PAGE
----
World War Two: A Timewatch Guide, TV review: The words of a forgotten hero of the Indian Army are still painful to hear

This was a documentary about history documentaries, in particular those produced as part of the BBC's Timewatch series

Sean O'Grady
Thursday 25 February 2016 23:43 GMT
Code war: an Enigma machine featured in ‘World War Two: a Timewatch Guide’
Code war: an Enigma machine featured in ‘World War Two: a Timewatch Guide’ (AFP/Getty)

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Louise Thomas

Louise Thomas


I suppose you could call it television eating itself, or even history eating itself, but, at any rate, World War Two: a Timewatch Guide was a curious sort of compilation. For this was a documentary that was about history documentaries, and in particular those produced as part of the BBC's itself now venerable Timewatch series. You might call it "Timewatch's Greatest Wartime Hits" or "Now! That's What I Call Mass Civilian Bombing", if that didn't seem disrespectful to the serious-minded and inquisitive teams who put these watchable and worthy shows together for the best part of half a century.

All the usual tracks were on the album: "D-Day"; "Hitler's Nutty Personality"; the "Battle of Britain"; "Bletchley Park"; "U-boats". But again, I am being a touch trite. The BBC broke at least some of the story of Britain's secret code-cracking activities in Bletchley Park back in 1977, so sensitive even then that some aspects were still classified. And so we saw William Woollard, an echo of an older generation of telly presenters, gingerly opening what is now so very familiar to us, but which was quite the novelty then – an Enigma machine. The war was then only a bit more than 30 years gone – so the same distance from 1970s viewers as the miners' strike and Margaret Thatcher are from us – and many of the eye witnesses to, say, the burning of Dresden, were still going – hence also Jeremy Isaacs urge to make the masterful The World at War at the same time. So there is an odd immediacy to the Timewatches of that era.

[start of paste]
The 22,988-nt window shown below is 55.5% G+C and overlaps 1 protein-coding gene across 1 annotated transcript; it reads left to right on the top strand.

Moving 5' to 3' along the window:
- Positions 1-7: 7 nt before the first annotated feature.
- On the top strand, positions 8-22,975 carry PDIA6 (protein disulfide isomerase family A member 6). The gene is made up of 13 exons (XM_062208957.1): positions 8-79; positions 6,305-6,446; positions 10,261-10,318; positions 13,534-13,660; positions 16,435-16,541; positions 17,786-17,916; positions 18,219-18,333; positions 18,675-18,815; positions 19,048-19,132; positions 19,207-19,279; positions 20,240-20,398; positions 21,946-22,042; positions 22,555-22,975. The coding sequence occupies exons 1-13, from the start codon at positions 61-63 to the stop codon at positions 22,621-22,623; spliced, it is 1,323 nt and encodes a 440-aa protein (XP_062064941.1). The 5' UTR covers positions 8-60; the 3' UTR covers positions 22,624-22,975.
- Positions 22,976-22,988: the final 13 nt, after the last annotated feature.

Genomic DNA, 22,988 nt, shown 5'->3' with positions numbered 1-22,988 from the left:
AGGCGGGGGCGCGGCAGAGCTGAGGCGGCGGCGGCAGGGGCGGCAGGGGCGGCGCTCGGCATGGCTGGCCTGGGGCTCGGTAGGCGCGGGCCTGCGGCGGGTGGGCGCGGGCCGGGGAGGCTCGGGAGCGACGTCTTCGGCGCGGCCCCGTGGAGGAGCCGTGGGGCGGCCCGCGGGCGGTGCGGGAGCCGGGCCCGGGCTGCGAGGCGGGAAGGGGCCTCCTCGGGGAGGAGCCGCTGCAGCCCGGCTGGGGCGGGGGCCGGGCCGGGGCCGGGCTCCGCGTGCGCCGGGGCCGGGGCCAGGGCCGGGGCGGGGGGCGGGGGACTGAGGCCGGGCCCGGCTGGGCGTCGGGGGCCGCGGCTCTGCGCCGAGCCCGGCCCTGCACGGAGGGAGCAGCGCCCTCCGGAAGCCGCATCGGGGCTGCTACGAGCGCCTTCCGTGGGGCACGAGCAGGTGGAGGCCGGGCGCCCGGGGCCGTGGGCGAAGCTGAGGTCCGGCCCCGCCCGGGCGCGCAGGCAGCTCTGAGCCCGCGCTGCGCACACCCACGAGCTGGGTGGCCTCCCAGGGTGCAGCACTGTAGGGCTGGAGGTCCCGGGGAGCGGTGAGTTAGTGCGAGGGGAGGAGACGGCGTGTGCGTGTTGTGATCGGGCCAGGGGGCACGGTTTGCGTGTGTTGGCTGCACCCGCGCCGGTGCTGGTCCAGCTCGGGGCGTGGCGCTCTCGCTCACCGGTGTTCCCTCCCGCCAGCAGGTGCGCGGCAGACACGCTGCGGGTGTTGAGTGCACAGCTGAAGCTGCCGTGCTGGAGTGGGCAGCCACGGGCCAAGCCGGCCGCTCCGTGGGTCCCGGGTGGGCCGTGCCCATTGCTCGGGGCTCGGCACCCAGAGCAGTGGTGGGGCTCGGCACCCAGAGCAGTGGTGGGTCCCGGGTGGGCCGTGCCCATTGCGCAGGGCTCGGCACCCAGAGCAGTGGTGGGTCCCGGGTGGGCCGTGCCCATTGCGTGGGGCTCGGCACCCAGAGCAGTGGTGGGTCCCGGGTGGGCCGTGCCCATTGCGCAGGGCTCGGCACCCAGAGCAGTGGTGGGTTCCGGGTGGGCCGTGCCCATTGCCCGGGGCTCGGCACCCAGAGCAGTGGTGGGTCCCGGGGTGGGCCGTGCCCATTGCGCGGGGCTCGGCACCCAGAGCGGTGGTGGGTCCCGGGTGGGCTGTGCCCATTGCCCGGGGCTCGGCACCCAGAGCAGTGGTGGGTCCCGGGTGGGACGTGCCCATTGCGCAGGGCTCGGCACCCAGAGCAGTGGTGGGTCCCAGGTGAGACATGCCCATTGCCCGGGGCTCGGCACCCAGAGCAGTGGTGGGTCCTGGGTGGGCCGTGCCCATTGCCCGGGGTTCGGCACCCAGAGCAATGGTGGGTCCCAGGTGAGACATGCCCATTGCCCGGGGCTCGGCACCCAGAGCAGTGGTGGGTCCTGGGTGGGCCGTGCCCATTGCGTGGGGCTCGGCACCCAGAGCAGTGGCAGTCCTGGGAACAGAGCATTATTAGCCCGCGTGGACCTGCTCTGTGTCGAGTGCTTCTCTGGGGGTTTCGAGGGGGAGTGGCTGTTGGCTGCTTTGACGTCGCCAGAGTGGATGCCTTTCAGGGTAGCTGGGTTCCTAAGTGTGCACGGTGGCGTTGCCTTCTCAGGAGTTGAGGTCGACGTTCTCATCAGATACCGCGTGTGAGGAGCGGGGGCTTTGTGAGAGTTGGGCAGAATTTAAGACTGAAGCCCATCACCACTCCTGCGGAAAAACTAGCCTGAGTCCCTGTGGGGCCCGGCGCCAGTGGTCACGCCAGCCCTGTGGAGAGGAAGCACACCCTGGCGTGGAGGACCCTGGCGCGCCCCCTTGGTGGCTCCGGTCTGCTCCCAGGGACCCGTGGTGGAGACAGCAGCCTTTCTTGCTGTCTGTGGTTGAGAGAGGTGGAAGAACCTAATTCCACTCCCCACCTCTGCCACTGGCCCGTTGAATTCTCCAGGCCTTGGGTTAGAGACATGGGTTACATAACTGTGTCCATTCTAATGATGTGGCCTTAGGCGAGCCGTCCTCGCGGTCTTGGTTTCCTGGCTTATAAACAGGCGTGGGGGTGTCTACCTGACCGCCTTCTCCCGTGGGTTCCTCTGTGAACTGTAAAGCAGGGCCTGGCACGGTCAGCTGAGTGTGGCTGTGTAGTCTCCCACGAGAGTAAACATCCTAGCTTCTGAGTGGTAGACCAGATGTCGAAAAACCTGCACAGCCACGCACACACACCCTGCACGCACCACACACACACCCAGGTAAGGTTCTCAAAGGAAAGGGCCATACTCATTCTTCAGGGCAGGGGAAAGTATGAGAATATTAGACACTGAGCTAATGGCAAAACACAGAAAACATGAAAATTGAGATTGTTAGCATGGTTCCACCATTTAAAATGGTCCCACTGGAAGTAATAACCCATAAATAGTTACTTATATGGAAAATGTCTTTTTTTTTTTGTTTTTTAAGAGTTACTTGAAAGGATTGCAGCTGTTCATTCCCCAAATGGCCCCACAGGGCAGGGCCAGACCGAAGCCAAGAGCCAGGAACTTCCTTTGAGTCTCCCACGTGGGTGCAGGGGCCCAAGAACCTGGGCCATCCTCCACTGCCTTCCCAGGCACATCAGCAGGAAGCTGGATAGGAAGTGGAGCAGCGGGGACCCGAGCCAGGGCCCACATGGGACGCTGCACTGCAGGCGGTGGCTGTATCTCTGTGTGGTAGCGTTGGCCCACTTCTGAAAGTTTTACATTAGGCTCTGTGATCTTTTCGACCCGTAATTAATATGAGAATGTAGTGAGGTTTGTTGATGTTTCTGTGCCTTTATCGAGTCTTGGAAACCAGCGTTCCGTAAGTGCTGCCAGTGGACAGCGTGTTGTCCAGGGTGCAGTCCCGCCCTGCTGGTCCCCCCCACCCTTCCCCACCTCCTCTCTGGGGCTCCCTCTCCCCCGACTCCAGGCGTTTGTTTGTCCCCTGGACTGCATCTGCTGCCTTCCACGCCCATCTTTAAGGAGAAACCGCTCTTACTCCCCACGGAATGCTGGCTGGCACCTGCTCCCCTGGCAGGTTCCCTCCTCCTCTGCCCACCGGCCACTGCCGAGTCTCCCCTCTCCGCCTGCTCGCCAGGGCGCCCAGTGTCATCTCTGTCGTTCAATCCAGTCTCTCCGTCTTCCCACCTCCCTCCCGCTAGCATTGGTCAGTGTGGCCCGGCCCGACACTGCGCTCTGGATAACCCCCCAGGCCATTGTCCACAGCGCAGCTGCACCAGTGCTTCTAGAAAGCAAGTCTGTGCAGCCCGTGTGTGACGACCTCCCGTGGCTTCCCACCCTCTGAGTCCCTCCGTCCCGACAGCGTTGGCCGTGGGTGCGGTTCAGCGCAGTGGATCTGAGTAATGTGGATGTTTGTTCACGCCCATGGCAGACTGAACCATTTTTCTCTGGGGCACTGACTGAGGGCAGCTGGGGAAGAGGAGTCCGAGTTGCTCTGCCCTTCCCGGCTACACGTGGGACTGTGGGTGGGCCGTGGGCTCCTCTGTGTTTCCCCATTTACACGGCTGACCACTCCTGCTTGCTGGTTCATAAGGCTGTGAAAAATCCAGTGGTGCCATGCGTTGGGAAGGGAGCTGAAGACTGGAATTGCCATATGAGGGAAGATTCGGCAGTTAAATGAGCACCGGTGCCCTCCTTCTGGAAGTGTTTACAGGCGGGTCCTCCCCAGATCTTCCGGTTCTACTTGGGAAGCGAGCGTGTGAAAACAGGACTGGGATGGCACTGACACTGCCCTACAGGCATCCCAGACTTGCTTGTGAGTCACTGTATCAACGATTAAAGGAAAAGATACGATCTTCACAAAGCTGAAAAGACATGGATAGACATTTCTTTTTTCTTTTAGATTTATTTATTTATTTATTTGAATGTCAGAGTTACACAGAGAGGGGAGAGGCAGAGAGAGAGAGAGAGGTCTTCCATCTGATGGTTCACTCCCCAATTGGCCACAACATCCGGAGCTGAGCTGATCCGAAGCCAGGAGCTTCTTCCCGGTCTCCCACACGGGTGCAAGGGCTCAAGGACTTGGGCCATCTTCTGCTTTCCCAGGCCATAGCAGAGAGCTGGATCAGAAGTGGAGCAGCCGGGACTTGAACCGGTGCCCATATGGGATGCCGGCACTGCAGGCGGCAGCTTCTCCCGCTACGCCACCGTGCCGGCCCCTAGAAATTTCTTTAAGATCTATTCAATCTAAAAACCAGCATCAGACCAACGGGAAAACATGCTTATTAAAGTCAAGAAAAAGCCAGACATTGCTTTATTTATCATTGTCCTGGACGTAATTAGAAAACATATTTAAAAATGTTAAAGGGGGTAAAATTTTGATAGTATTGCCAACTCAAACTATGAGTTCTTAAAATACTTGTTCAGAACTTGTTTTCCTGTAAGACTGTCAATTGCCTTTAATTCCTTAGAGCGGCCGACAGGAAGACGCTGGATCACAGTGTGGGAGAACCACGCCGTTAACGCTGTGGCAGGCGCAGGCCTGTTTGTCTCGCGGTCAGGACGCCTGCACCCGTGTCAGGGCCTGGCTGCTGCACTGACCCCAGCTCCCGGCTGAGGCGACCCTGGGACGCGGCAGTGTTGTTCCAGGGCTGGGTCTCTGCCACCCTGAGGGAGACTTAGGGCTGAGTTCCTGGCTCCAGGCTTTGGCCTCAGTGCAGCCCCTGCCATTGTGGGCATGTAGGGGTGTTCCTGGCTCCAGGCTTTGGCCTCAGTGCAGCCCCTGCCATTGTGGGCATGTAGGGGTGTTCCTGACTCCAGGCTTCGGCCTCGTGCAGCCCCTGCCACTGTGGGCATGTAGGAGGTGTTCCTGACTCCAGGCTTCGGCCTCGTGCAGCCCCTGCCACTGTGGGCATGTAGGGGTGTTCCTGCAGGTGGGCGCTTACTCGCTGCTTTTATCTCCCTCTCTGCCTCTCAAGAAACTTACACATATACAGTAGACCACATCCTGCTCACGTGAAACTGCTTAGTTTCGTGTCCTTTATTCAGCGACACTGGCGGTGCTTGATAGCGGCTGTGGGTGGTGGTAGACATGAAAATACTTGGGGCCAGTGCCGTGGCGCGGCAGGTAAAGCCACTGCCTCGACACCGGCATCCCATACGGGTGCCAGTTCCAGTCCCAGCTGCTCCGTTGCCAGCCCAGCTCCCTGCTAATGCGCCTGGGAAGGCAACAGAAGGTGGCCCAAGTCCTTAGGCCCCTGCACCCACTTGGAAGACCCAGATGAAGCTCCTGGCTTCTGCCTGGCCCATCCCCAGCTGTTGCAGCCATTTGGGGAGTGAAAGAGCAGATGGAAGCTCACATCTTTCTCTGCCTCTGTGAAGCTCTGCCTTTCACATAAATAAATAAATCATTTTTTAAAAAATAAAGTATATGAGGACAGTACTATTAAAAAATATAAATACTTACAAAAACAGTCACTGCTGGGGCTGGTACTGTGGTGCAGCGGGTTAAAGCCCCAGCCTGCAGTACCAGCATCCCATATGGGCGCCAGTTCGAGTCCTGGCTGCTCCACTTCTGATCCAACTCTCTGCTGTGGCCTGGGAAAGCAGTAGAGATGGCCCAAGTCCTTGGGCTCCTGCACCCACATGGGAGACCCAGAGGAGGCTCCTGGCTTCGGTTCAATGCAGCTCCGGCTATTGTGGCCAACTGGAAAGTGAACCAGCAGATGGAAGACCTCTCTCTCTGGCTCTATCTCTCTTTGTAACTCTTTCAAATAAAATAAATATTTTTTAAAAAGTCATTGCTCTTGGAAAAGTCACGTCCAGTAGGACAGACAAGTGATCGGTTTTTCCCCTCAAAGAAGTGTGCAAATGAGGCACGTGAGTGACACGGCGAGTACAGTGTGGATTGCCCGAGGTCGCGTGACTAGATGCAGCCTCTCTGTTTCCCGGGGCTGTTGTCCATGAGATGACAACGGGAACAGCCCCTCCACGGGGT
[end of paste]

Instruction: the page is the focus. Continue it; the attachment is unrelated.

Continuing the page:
And, while those of us who fancy ourselves amateur historians may think we know it all, of course we don't and it came as a sobering revelation to learn, say, that the Indian Army's forgotten heroes constituted the largest volunteer army ever assembled anywhere anytime – some 2.5 million men and women who fought across three continents from Eritrea to Burma and back again. They collected 28 Victoria Crosses between them, and the words of one, originally broadcast in 1996 are still painful to hear – "of course it hurts when they call us Paki," said Lt Harbans Singh of the Royal Indian Army Service Corps, who served from 1941 to 1945.

As one of the historians reminded us: "History is on each occasion what one generation find interesting about another generation." I do wonder what future generations will find interesting about us. Our obsession with the Second World War, probably.

Much more original, indeed inspired, is the new Sky Arts strand Failure, which celebrates some remarkable historical flops. You may recall, for example, the well-meaning but undoubtedly disastrous "restoration" by an elderly church cleaner and amateur painter of the painting of Jesus, Ecce Homo (Behold the Man) by 19th-century painter Elías García Martínez, rendered as a fresco on the delicate plaster walls of the church of Santuario de Misericordia in Borja, Spain. I'm not sure how much artistic liberty the makers of this amusing little film took but it made for a wonderful tale.

It had the feel of a short story, but with the added wonderment that it actually did happen in the way it did. Both the original and the monkey-like "reimagining" are, ironically enough, reproduced with great care by the film-makers. Nothing, not even Donald Trump doing his take on the disabled guy, has made me wince quite as much all year.

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